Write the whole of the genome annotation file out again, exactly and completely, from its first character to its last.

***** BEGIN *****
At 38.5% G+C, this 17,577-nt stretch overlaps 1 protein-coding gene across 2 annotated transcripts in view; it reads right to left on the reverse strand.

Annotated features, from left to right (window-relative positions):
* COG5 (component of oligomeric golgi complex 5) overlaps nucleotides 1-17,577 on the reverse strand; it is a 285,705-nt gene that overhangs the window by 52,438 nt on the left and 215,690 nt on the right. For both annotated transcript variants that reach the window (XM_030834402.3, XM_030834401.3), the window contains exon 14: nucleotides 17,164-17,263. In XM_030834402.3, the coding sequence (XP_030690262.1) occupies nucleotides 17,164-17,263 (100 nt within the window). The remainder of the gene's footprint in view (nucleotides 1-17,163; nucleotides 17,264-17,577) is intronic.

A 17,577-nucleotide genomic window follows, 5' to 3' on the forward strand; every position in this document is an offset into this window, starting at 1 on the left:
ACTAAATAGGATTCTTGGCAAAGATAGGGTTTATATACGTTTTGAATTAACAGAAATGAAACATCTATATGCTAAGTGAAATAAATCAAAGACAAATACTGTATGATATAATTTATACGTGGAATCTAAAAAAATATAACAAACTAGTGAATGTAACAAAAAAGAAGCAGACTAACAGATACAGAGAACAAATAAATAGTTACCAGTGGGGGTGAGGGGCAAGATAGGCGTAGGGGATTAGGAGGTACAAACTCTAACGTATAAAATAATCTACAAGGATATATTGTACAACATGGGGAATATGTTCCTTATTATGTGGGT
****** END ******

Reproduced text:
At 38.5% G+C, this 17,577-nt stretch overlaps 1 protein-coding gene across 2 annotated transcripts in view; it reads right to left on the reverse strand.

Annotated features, from left to right (window-relative positions):
* COG5 (component of oligomeric golgi complex 5) overlaps nucleotides 1-17,577 on the reverse strand; it is a 285,705-nt gene that overhangs the window by 52,438 nt on the left and 215,690 nt on the right. For both annotated transcript variants that reach the window (XM_030834402.3, XM_030834401.3), the window contains exon 14: nucleotides 17,164-17,263. In XM_030834402.3, the coding sequence (XP_030690262.1) occupies nucleotides 17,164-17,263 (100 nt within the window). The remainder of the gene's footprint in view (nucleotides 1-17,163; nucleotides 17,264-17,577) is intronic.

A 17,577-nucleotide genomic window follows, 5' to 3' on the forward strand; every position in this document is an offset into this window, starting at 1 on the left:
ACTAAATAGGATTCTTGGCAAAGATAGGGTTTATATACGTTTTGAATTAACAGAAATGAAACATCTATATGCTAAGTGAAATAAATCAAAGACAAATACTGTATGATATAATTTATACGTGGAATCTAAAAAAATATAACAAACTAGTGAATGTAACAAAAAAGAAGCAGACTAACAGATACAGAGAACAAATAAATAGTTACCAGTGGGGGTGAGGGGCAAGATAGGCGTAGGGGATTAGGAGGTACAAACTCTAACGTATAAAATAATCTACAAGGATATATTGTACAACATGGGGAATATGTTCCTTATTATGTGGGT